Integrated Weed Management

Integrated weed management is an inclusive strategy for controlling the spread of noxious and invasive weeds that uses multiple techniques together to obtain results that individual techniques could not.


Biological – The use of living organisms to reduce the health and reproductive capabilities of specific weeds.

Biological agents are not available for all noxious weeds in Kansas

Not all of our noxious weeds have biological control agents to help manage them.  Because of the fear that an introduced species may end up eating some of our native or commercially valuable plants, some weeds are safe from this form of attack.

As an example, Johnsongrass is closely related to Grain Sorghum, a valuable crop species in Kansas.  Therefore, researchers who are looking for insects to eat our weeds have to be especially careful to ensure that none of them will switch over to the crop species once they get here.

Click below to find out more about the work being done to find and introduce biological control agents.

Determining which insects can be used for biological control

A branch of the United States Department of Agriculture (USDA), the Agricultural Research Service (ARS) conducts research to find, identify, evaluate and prioritize potential biological control agents for use against invasive species.

This research focuses on foreign exploration in the home range (most commonly Eurasia) of the target weeds, finding and identifying their natural enemies, and characterizing the promising candidate agents as to life cycle(s), specificity to the target species, ecological adaptations including climate and soils matching, host ranges (risk analysis), and rearing procedures. They will then conduct tests of candidate organisms in laboratory and field experiments.  Extensive care is taken to ensure that these agents will not feed on any species other than that being targeted.  Those biological control agents that show promise will be petitioned for approval from the Animal and Plant Health Inspection Service (APHIS).  Submissions will be made for permits for further test releases in the United States.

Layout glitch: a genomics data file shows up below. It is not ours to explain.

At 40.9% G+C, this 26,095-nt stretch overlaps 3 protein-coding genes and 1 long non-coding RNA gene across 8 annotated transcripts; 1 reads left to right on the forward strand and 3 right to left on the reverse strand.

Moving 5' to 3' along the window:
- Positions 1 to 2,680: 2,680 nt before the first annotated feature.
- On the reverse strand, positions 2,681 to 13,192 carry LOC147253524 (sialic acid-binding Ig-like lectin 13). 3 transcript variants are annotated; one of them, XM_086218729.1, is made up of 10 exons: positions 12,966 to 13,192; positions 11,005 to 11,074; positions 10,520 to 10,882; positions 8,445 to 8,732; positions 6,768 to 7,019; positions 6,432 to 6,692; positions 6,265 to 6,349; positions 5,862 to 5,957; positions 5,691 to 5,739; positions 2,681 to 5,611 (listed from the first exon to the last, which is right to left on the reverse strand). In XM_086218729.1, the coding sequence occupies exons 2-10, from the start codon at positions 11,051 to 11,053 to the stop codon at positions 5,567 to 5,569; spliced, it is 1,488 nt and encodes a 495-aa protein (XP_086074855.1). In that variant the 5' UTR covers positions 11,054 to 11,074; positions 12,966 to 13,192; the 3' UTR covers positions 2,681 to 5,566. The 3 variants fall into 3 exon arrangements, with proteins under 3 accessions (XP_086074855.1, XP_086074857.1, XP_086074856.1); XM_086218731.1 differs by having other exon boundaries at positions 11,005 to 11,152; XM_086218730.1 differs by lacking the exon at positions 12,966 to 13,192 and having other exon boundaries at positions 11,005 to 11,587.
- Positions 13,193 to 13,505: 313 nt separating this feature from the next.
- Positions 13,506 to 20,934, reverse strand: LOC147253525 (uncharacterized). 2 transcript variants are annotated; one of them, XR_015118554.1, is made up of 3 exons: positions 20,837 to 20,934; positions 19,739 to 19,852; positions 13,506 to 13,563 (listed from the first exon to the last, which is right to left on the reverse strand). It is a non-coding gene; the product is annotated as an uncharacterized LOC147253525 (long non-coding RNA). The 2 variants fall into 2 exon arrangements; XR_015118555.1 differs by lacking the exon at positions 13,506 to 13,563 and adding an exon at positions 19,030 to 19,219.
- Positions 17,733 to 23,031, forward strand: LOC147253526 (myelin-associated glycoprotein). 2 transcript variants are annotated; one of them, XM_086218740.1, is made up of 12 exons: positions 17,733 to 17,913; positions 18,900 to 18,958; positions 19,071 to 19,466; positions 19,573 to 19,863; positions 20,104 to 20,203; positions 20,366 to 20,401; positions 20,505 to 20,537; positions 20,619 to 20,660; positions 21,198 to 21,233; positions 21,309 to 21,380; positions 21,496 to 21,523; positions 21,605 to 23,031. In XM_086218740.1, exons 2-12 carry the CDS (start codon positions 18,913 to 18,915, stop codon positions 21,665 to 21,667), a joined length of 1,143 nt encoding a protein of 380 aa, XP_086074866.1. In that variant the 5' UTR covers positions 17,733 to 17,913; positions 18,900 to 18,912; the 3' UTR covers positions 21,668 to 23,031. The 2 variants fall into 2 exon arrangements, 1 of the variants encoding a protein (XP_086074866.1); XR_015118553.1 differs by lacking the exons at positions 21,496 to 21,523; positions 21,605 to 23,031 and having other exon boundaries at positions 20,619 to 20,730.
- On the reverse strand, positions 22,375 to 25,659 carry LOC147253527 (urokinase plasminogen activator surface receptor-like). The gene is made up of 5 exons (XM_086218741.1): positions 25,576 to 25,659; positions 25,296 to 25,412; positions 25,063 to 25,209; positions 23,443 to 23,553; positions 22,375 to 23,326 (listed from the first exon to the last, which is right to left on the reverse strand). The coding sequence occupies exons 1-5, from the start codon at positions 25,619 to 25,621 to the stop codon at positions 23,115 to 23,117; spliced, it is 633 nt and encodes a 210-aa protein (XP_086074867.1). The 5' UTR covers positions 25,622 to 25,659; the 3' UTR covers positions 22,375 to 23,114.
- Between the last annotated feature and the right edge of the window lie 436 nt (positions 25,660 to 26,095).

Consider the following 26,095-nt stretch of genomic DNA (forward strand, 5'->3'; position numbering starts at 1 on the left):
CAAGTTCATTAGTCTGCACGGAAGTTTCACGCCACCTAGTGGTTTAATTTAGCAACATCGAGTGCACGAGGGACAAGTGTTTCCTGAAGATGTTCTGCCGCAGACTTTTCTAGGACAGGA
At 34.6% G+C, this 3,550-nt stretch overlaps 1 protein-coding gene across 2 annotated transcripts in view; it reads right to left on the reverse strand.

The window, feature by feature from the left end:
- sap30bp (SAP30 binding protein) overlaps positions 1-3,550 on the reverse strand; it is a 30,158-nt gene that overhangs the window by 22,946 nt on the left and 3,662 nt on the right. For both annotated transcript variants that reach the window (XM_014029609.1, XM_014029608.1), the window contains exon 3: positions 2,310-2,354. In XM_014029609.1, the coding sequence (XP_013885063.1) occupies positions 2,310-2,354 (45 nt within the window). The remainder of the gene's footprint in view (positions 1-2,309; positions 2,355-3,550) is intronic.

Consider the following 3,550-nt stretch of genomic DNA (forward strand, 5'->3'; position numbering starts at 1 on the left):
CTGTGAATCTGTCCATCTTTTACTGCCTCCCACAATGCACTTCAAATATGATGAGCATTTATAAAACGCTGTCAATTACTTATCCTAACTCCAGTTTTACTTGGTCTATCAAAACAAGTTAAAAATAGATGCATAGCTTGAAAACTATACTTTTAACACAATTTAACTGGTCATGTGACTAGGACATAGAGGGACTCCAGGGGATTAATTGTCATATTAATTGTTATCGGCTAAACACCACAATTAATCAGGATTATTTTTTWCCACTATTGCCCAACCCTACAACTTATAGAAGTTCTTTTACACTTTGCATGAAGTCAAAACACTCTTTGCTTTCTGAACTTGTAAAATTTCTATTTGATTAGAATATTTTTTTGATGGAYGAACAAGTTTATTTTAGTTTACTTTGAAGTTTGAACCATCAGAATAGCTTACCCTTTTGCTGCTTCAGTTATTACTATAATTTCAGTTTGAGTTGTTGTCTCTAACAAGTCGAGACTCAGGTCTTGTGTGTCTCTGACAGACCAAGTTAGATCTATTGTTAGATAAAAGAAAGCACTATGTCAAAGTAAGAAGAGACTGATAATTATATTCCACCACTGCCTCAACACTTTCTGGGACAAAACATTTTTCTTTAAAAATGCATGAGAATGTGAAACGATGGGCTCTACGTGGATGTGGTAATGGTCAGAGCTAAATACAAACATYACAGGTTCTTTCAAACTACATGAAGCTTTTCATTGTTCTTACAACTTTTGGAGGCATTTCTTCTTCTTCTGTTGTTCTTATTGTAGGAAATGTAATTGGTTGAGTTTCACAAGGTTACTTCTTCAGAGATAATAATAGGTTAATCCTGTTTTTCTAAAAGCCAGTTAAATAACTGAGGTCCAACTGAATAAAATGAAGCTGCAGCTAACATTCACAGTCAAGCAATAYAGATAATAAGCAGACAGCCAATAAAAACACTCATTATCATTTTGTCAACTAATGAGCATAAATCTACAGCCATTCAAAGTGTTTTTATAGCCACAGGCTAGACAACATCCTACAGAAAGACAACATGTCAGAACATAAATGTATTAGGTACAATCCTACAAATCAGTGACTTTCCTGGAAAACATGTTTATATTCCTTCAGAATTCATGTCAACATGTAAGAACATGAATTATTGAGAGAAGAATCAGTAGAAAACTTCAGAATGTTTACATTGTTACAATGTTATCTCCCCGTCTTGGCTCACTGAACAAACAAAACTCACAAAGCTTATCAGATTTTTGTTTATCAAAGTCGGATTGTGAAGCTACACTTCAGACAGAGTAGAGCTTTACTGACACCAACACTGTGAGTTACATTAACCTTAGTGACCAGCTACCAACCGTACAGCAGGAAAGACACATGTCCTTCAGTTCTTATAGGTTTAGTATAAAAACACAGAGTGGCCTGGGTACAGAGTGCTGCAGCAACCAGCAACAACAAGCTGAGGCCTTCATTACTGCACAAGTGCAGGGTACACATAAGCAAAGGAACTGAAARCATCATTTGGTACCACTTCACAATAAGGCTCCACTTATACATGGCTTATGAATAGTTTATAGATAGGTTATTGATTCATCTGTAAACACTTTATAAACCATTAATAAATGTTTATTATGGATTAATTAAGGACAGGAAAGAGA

Biological Control Agents Available for Use Against Kansas Weeds

Bull Thistle Leafy spurge Russian knapweed
Urophora stylata Aphthona abdominalis* Aulacidea acroptilonica*
Aphthona cyparissiae Jaapiella ivannikova
Canada thistle Aphthona czwalinae Subanguina picridis*
Ceutorhynchus litura* Aphthona flava
Urophora cardui Aphthona lacertosa Russian thistle
Aphthona nigriscutis Coleophora parthenica
Dalmatian toadflax Hyles euphorbiae*
Calophasia lunula Oberea erythrocephala Spotted knapweed
Eteobalea intermediella Spurgia esulae Agapeta zoegana
Mecinus janthiniformis Bangasternus fausti*
Rhinusa antirrhinin Musk thistle Cyphocleonus Achates
Rhinusa linariae Cheilosia corydon* Larinus obtusus
Psylloides chalcomera Metzneria paucipunctella
Diffuse knapweed Psylloides chalcomera Terellia virens
Bangasternus fausti Rhinocyllus conicus** Urophora affinis